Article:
Practical Support for the Changing World at Work 
Linda F. Willing
P.O. Box 148
Grand Lake, CO
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Training Tip Archives

2000  2001  2002  2003  2004  2005  2006 2007 2008

Spring 2007

The Business and Legal Report's Daily Advisor offers the following four step plan for effective training:
•  Set the learning objective. Clearly state the goal of the training from the outset.
•  Supply the information. Conveying information in concept groups or coherent “chunks” can make absorption easier. Provide summary statements for each segment.
•  Test the learning. This can be done either formally or informally.
•  Provide for later reinforcement. Handouts, workplace visuals, and subsequent activities all reinforce learning objectives beyond the classroom.

May/June 2007
End on Time

Starting and ending training sessions on time is respectful not only to those who make an effort to be punctual, but also to any trainer who follows you in use of the space. If participants want to talk informally at the end of the class and another instructor is waiting to set up or workers are ready to clean the room, show consideration by moving the conversation to the hallway or other location.

June/July 2007

Be Specific

When designing and publicizing a workshop or class, be very specific about what that class will involve. Participants should be clear about how long the class will last, whether the class will be hands-on or lecture only, and how many people are likely to attend. The topic of the class should also be clearly defined with learning objectives stated.

July/August 2007
Your Best Defense

Good training is one of the best defenses against harassment or discrimination lawsuits. Having a valid policy and providing regular, quality training can go a long way to prove that an employer took all action possible to prevent and correct any inappropriate behavior. Investigators of harassment claims emphasize that training must be provided for all employees, not just supervisors.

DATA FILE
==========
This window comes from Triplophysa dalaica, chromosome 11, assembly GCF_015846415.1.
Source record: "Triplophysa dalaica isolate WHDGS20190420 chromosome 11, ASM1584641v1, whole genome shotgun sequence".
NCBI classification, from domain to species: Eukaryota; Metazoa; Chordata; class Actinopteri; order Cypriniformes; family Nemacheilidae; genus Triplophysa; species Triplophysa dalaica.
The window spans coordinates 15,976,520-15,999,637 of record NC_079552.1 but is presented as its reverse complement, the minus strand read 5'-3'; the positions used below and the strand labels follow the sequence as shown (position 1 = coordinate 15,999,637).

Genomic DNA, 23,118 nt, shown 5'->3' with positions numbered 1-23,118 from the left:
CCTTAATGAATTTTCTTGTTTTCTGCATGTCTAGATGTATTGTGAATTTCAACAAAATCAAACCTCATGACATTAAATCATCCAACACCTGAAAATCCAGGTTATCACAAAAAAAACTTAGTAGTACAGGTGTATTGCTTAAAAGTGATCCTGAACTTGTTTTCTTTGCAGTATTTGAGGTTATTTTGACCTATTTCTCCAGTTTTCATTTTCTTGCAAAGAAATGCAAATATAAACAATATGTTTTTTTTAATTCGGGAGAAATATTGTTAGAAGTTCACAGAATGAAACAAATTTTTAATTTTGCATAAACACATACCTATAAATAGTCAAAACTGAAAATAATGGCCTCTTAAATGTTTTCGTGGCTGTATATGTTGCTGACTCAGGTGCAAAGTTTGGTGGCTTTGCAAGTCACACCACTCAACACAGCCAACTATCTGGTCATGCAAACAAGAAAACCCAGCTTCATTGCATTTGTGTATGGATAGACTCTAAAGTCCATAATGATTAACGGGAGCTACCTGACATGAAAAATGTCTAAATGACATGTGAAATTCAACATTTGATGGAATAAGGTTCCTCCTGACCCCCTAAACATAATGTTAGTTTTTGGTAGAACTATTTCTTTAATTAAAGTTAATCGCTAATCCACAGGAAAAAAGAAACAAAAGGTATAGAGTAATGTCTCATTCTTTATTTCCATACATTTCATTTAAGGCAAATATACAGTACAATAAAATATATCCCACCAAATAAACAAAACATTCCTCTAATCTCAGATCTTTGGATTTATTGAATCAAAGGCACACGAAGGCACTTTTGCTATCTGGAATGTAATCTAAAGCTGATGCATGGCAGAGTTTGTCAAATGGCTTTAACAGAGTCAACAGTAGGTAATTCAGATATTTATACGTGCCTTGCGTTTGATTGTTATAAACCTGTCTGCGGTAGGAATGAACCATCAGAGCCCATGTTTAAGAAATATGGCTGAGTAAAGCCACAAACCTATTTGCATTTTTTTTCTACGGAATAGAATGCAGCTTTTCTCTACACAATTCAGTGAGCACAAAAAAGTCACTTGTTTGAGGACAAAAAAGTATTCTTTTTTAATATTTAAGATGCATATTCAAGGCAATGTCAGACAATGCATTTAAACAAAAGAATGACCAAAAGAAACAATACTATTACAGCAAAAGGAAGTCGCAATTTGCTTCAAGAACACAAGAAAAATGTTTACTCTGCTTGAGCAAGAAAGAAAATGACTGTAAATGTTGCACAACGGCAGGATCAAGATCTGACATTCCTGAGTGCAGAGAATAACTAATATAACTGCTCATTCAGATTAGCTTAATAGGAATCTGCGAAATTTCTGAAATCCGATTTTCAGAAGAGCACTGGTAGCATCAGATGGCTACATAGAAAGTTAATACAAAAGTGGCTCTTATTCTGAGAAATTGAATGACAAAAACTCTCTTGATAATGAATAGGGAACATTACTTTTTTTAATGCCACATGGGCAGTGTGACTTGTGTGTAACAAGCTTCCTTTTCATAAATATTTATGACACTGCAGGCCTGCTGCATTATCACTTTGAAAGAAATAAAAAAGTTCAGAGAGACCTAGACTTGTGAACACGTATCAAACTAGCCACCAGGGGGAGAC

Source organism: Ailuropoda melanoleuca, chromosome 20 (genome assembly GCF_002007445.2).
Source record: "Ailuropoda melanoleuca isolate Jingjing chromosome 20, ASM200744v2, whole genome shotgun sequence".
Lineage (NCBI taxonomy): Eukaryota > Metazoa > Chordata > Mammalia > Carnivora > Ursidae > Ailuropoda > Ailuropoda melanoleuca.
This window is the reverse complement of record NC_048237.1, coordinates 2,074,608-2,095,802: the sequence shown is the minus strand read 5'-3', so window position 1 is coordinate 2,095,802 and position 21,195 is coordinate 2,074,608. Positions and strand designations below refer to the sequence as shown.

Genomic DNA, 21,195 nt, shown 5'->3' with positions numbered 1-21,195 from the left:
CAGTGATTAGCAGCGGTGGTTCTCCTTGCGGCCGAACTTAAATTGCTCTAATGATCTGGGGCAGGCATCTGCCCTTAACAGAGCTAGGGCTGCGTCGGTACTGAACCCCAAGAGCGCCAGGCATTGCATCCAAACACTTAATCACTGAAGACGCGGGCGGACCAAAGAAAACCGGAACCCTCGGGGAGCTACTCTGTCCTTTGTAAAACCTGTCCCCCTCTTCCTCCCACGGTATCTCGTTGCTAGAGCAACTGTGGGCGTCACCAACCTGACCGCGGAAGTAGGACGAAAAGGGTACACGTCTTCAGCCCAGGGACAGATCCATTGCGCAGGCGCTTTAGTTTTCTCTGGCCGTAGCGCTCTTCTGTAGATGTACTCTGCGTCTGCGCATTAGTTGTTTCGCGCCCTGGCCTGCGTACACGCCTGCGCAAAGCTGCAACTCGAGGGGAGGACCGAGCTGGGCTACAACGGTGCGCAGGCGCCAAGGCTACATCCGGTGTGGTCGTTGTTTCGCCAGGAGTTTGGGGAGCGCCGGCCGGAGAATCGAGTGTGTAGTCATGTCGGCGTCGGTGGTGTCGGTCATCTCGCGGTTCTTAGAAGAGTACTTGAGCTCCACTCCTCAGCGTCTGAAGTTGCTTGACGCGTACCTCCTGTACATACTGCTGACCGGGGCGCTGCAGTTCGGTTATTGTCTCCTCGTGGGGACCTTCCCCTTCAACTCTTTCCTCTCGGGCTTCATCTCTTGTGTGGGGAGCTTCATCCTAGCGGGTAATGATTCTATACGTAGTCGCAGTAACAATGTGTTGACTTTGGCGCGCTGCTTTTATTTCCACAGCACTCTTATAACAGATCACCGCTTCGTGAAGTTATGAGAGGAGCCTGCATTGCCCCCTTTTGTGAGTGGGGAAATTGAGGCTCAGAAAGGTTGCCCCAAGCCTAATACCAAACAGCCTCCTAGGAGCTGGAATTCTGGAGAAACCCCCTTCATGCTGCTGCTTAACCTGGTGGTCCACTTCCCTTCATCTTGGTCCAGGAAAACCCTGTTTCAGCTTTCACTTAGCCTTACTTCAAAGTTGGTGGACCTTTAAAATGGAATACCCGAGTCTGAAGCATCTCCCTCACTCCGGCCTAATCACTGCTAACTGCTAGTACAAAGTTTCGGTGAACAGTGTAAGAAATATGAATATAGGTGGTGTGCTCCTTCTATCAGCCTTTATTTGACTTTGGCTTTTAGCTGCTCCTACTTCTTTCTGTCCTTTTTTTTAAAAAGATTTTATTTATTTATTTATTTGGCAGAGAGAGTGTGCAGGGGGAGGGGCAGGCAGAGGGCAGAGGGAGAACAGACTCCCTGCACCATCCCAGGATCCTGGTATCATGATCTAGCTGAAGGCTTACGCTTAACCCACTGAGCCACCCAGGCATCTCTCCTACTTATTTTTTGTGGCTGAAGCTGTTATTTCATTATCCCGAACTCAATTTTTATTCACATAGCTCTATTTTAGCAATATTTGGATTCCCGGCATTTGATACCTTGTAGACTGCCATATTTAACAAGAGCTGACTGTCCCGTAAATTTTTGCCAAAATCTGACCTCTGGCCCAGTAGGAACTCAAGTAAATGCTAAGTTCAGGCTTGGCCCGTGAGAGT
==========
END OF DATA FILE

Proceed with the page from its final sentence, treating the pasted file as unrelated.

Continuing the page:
Source: HR Daily Advisor, June 27, 2007

September 2007

Appearance Matters

When doing training, you want the audience to remember the message, not the fact that you had a stain on your shirt or food in your teeth. Check your appearance before welcoming your students, and when in doubt, dress up versus down compared to your audience. A clean, pressed dress uniform or business suit never looks bad and such professional presentation can only enhance the content of your program.

October 2007
Personal Contact

You can build buy-in for your presentation before it even starts by personally greeting participants as they arrive. Simply introducing yourself, shaking hands, and making eye contact go a long way toward breaking down barriers, especially when dealing with difficult training topics. Always make an effort to introduce yourself to those who choose to sit in the last row, and don't ignore those people with whom you are already acquainted.

November 2007

When Less is More

Some trainers want to tell you absolutely everything they know on a particular subject. While all presentations should be substantial in their content, it is possible to give too much information. Remember that your audience may not have the same background or interest in the subject that you do. It is more important to accurately assess the participants' needs and meet them than it is to try to appear as the expert by flooding them with too much information that they cannot comprehend or retain.

December 2007

Teaching to the Test

When preparing a group for a test to get recertified in some area, it may be tempting to "teach to the test" rather than focusing on content information. Although some familiarity with how the test is structured is important, this narrow approach is a bad idea for two reasons. One is that the format of the test could change. The other is that the desired goal should be retention of the actual information, not just success on one test. If you want your people to really be confident about what they know, stick with content and let the rest take care of itself.












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